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The final nets are over, there are about 18 hours to the start of the Test. How do cricketers spend that time?
September 24, 2009
You may have wondered why Matthew Hayden sits on the pitch on the eve of a match. Does he meditate sitting there? Or why Rahul Dravid shadow-practises shots at both ends? Hasn't he played enough in the nets? Chris Gayle also does the same thing, albeit in the middle of the pitch. What are these guys up to?
All of them use an extremely important tool for preparation, visualisation. Hayden visualised everything, good and bad, that could happen in a match, so as not to be surprised during the match. All of us, knowing or unknowingly, do it.
I had my formal introduction to this technique just before the first Test against Australia in Brisbane in 2003. John Bell, an Australian coach I had met in Holland, told me about its application and importance. He told me to walk out from the dressing room on the eve of the match assuming that I was walking out to bat on the first morning of the game.
I had to psyche myself into seeing the packed stadium, the Australian team waiting in the middle along with the two umpires. I also had to imagine my partner, Virender Sehwag, was walking alongside me. Then I did my ritual, running a couple of mock runs, before settling in to take strike. To avoid looking completely insane, I skipped the part where I asked the imaginary umpire for a leg-stump guard. Apart from that, I did everything I would in the real match. I mentally drew a line just outside the off stump, to use as a marker for letting balls go. Anything pitched outside that line would be allowed to go through to the keeper and the rest were to be played. Then I'd stand in my stance and visualise all the Australian bowlers running in and bowling in different areas. It is a routine I've followed ever since.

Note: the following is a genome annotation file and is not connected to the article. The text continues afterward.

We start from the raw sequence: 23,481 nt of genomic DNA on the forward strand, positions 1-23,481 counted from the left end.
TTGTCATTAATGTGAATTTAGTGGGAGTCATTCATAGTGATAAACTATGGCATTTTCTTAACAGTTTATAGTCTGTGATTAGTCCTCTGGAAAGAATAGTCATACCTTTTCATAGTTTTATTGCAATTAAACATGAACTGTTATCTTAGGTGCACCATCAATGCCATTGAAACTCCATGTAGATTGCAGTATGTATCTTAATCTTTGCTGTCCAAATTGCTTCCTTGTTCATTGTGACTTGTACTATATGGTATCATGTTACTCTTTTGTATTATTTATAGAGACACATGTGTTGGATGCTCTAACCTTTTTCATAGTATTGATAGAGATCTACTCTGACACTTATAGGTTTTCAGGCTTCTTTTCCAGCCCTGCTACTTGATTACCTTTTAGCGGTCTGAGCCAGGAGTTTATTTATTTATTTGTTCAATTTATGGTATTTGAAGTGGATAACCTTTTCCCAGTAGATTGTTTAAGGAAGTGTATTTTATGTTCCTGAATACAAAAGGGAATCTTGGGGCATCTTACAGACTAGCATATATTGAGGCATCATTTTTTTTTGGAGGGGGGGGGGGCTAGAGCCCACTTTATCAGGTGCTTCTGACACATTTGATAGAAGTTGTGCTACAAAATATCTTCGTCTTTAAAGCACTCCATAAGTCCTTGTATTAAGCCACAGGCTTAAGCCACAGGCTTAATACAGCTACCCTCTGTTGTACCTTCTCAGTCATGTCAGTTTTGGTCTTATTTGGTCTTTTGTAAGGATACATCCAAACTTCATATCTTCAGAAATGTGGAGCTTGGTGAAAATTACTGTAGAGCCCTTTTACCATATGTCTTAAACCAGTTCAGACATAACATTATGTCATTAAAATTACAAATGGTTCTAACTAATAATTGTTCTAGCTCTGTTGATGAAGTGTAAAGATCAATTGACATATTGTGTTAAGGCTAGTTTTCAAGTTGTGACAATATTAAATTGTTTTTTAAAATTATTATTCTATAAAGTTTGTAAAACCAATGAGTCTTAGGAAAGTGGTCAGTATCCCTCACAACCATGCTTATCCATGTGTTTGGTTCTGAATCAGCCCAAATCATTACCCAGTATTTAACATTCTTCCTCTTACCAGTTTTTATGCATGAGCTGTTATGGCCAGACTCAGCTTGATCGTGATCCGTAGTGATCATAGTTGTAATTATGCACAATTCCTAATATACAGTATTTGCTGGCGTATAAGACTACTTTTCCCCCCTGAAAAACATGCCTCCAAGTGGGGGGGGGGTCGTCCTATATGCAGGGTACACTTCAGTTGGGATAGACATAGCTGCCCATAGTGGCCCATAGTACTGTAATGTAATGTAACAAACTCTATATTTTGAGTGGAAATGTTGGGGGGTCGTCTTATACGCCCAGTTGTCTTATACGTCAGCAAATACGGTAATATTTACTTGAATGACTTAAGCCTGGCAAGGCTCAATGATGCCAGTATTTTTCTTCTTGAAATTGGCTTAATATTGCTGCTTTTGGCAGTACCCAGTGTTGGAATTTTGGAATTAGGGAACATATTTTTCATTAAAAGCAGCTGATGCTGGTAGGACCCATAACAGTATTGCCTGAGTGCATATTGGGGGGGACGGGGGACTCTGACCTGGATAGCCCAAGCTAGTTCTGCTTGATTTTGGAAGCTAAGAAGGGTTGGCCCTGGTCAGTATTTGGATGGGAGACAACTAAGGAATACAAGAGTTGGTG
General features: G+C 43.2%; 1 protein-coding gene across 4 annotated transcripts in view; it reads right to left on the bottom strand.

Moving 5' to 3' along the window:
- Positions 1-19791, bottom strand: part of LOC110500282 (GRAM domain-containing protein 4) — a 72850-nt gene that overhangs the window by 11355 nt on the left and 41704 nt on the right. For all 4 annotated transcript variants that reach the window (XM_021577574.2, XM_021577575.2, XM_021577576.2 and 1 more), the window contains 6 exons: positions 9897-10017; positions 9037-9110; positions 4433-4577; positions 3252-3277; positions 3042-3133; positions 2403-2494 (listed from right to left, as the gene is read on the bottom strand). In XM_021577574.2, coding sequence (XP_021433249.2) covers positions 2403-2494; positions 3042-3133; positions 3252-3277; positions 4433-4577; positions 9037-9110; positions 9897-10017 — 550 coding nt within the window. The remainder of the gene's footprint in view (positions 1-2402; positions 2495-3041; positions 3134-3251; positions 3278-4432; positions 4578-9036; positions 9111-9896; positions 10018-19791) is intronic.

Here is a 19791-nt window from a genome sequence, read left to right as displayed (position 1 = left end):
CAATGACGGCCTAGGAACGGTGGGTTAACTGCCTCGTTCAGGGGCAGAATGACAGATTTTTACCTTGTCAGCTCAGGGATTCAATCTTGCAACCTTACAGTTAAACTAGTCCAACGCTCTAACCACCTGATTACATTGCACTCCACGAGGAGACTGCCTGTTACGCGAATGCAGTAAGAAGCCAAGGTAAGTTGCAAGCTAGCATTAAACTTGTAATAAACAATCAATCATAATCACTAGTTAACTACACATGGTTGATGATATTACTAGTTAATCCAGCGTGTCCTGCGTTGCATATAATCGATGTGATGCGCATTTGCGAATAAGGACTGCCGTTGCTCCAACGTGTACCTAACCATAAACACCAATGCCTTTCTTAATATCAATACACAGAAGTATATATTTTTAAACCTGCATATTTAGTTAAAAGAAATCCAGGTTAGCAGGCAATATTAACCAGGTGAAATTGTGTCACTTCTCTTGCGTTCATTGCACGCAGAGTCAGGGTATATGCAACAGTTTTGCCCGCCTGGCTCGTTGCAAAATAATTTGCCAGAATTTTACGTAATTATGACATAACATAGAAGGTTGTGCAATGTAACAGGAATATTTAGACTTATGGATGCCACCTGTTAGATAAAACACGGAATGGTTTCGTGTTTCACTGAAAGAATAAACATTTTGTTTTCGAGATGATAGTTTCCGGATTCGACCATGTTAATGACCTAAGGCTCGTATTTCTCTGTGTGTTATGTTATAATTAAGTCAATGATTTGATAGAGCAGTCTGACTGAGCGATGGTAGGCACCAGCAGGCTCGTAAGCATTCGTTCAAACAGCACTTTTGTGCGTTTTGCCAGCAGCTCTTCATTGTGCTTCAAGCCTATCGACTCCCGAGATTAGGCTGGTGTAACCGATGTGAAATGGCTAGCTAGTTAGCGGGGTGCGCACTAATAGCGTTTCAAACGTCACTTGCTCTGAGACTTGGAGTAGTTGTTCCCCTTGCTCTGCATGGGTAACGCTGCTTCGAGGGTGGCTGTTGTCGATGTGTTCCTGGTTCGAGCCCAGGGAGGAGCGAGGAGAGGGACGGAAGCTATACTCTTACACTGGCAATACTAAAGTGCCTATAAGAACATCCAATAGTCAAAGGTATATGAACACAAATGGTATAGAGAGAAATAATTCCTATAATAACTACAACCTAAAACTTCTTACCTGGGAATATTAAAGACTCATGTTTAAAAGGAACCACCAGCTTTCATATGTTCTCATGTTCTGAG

Every ground and track has a different feel and the earlier you get used to it the better. Batsmen identify certain shots for certain tracks. For example, on slow and low tracks you realise the need to get onto the front foot as much as possible and play with a straight bat. Similarly, on tracks with more bounce and pace, you prepare yourself to stay on the back foot and play horizontal bat shots. That's exactly why players shadow-practise while standing in the middle. Bowlers also identify the areas they'll be expected to bowl in, and do mock run-ups to get a feel of the approach to the stumps.
Batting and bowling in the nets on the eve of the match is strictly according to each individual's liking. No one tells you to bat in the nets if you aren't comfortable, and the support staff does everything to help you get into the groove. Rohan Gavaskar wouldn't play a single ball in the nets, while Viru likes a long hit. Similarly Gautam Gambhir needs his throw-downs before every match, while Sachin Tendulkar's batting in the nets depends purely on how he's feeling about his game at that point of time. While Sachin didn't bat too often in the nets during the 2003-04 series, when he did, he made someone bowl at him from 15 yards most of the time.
There was one extraordinary instance of Dravid and Viru missing the practice session and watching a movie instead. It was before the memorable Adelaide Test in 2003. Sometimes, simply unwinding is the need of the hour.
|You often find cricketers sitting together till very late on the eve of a match. That's to ensure that the moment they walk into their rooms they fall asleep. There's also the tendency to get up a few times during the night to check if you have slept through the alarm, only to find that dawn is still a few hours away|
At the end of the practice session, most batsmen take their match bats with them to the hotel. Some batsmen shadow-practise religiously in their rooms. Others just want the bat handy in case they feel like doing so.
Sachin didn't sleep well for 15 days leading up to the match against Pakistan in the 2003 World Cup. He would stay awake planning how to handle each bowler. He admits that he played the entire innings in his head way before it happened on the field. Gautam couldn't sleep the night before the 2007 Twenty20 World Cup final.